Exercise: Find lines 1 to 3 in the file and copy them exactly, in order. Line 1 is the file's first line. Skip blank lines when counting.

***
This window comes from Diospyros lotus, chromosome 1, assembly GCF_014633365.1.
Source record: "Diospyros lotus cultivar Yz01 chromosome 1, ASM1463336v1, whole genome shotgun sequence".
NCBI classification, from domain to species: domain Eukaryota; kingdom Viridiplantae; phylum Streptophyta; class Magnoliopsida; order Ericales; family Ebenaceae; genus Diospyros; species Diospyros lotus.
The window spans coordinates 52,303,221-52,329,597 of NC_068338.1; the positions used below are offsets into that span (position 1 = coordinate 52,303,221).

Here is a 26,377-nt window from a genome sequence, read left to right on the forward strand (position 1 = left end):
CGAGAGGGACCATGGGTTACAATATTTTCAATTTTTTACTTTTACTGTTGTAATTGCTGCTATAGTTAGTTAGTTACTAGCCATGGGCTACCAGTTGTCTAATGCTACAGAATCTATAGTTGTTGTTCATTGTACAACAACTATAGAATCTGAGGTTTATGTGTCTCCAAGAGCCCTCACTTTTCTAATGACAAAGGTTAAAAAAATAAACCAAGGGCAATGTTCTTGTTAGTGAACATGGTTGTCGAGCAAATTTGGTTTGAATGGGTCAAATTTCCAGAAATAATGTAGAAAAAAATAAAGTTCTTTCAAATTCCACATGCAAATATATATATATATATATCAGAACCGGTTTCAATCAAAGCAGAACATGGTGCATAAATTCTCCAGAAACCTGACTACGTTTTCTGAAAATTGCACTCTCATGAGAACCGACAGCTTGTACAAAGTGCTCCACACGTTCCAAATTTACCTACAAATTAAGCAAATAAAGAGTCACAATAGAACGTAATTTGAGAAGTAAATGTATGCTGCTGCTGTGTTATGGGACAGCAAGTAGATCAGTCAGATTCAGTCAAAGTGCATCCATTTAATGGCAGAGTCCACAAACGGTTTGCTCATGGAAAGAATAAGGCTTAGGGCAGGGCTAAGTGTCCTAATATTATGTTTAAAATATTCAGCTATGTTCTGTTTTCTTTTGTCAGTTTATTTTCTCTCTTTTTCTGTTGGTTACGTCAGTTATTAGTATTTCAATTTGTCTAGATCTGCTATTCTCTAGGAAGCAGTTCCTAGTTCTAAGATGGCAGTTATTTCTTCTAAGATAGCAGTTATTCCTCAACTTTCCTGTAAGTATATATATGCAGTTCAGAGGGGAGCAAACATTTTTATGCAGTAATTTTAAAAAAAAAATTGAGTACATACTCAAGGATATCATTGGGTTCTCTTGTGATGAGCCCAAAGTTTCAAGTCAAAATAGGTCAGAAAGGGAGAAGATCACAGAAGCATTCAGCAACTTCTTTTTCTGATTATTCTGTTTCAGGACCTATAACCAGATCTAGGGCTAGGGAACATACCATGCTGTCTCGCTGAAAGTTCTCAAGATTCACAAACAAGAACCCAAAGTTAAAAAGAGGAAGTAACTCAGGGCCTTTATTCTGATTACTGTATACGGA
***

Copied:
This window comes from Diospyros lotus, chromosome 1, assembly GCF_014633365.1.
Source record: "Diospyros lotus cultivar Yz01 chromosome 1, ASM1463336v1, whole genome shotgun sequence".
NCBI classification, from domain to species: domain Eukaryota; kingdom Viridiplantae; phylum Streptophyta; class Magnoliopsida; order Ericales; family Ebenaceae; genus Diospyros; species Diospyros lotus.